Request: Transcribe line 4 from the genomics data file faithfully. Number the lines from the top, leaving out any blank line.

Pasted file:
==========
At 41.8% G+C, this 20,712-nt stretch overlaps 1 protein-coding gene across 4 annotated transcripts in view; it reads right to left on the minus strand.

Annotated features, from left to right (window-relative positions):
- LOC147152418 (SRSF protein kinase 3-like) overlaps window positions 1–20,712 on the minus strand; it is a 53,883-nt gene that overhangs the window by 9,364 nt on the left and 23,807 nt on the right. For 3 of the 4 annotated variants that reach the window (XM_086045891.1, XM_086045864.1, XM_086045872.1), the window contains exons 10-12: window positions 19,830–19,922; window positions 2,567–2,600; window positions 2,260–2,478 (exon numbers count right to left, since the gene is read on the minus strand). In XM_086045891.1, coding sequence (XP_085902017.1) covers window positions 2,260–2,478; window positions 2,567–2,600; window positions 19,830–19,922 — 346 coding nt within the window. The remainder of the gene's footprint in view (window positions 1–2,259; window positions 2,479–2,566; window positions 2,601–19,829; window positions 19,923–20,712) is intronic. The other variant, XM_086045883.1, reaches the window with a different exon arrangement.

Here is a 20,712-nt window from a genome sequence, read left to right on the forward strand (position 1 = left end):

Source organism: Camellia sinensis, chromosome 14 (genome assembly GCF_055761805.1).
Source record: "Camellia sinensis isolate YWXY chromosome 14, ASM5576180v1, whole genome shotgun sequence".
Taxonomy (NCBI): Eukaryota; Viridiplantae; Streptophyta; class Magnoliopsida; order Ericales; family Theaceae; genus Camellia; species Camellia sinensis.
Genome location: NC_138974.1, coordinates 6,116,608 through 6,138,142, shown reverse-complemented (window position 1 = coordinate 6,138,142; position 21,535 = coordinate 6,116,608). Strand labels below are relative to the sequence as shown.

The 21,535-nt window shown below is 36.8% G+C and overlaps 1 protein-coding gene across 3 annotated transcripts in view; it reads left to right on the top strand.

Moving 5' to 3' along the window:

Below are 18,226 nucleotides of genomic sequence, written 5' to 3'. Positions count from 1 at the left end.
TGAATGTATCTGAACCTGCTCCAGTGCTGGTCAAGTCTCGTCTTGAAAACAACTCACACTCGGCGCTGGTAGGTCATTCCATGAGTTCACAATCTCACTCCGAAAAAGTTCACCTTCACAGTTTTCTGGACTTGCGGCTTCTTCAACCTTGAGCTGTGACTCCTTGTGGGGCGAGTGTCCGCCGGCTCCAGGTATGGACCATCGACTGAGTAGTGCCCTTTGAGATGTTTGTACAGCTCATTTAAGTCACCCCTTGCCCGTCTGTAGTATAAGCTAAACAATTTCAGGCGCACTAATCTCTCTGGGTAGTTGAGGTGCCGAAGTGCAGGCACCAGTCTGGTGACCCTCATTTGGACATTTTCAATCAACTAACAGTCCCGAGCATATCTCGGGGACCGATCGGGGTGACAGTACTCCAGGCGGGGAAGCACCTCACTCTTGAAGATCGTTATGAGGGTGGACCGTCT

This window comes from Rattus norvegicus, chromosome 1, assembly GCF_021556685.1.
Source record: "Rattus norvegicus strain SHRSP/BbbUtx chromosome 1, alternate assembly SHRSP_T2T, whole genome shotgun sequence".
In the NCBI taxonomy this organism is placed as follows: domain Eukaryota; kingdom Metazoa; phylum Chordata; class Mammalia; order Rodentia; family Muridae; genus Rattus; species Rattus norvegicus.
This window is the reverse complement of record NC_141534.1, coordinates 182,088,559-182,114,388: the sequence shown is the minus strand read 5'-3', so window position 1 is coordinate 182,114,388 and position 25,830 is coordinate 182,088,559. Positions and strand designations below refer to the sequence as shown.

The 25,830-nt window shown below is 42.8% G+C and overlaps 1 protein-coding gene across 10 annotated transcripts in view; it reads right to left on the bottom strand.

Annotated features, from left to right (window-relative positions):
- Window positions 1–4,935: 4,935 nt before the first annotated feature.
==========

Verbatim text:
Here is a 20,712-nt window from a genome sequence, read left to right on the forward strand (position 1 = left end):